Eren’s life on the Island, Paradisio as it were, was messed up and twisted to a degree that felt insane, but…. Marley doesn’t feel much better. If Paradisio is this post apocalyptic dystopian society, then Marley is a more grimmer, twisted reflection of the world after World War II. Its where Nationalism, racism and fascism run rampant, and create a society where people talk about war and honor as if its the best thing since sliced bread.

As we follow Reiner and the other kids from the “warrior” combat unit, you really begin to see how everyone in this society, the elderly and the young, all seem to be brainwashed to love war, and dying for “Marley”. People like Zeke go as far as to use that whole structure for their own devices, as its clear that Zeke is more interested in getting revenge against his and Eren’s father, than anything else.

What’s perhaps, most fascinating, is how Reiner himself is starting to really come undone as he nears his end. Despite lying to himself, and continuing to swallow whatever bile Marley has indoctrinated him into, Reiner does seem to be having doubts about what he did on the Island, and what happened there. Its clear that what he’s saying, and what he’s feeling is at a cross roads, and its clear that he doesn’t want his younger family member to end up becoming a tool for war.

Yeah Reiner, hammer down those free thoughts. You monster.

And then there’s Falco, the kid that clearly wants his entire race to be free from War. Throwing in a kid like this, in a society like Marley’s, is certainly interesting. It echoes what Eren, Mikasa and Armin perhaps felt in their society, how they TOO very outliers. Eren dared to dream bigger than just “survival” while Armin wanted to “see the ocean”. It seems like there’s people that seem to resist the common and accepted idealogy on both sides, and it seems like these kids are going to be the real victims in the impending war between Paradisio and Marley.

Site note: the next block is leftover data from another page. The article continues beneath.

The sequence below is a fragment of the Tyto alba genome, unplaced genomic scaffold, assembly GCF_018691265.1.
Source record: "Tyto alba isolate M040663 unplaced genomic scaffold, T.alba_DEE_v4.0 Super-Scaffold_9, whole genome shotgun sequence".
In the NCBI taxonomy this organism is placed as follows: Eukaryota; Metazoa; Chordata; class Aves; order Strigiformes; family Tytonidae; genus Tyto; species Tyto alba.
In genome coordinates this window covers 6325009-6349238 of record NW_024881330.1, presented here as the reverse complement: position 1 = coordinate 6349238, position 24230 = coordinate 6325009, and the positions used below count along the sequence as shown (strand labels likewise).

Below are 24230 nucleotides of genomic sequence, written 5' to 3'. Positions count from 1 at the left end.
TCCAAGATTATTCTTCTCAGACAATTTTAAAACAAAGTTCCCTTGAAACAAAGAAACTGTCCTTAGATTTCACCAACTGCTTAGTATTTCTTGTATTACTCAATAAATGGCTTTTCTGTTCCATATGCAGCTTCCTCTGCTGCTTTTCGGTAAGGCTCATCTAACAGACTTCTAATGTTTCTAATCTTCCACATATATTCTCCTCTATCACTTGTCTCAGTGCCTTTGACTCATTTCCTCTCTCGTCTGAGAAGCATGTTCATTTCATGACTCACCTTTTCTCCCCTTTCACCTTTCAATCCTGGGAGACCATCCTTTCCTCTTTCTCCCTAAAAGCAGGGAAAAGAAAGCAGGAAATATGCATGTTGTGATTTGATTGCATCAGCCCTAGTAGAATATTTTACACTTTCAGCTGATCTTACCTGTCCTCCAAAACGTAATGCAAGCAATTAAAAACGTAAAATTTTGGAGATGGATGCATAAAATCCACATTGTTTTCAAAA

Which, I suppose brings us to the end of the episode. We’re now two episodes into the final season, and we’re obviously still follow the Marley side of this conflict. Its clear from what little nuggets of info that we’re getting, that Paradisio and Eren’s side seems to be doing quite well. They’ve basically sunk every ship that’s been sent to them, and are generally probably building a society and a structure that can withstand an attack from a force like Marley.

The real interesting thing, I think, will be in seeing the contrast between the new Paradisio and the Marley we see now. Will one of these sides be ultimately better? Are we supposed to root for one side? Or are both sides just messed up, and its the characters that we end up liking and feeling for? I’m not entirely sure, but as it stands, all I can say is that everything feel dark, grim and complex. There are no easy answers with Shingeki no Kyojin anymore, and with character and world building focused episodes like this, a dip in animation quality is hardly going to hamper the storytelling.

Child soldiers are just another fact of life in Marley…

I like how much depth there is to Shingeki no Kyojin right now, and how open to interpretation it is at the moment. Having said that, I do kind of miss the bombastic action and the hugely complex fight scenes and battles, so hopefully those return soon!

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The Owner, webmaster, designer, coder and writer for the site. Anime Evo is Setsuken’s (Hassan's) proclamation of love for Anime, which he can’t seem to get enough of. He’s a 26 year old male, and current resides in the USA . A writer for a number of years Hassan is also a 3D Artist, a Game Designer, a Web Designer and a Huge Anime Obsessed Enthusiast.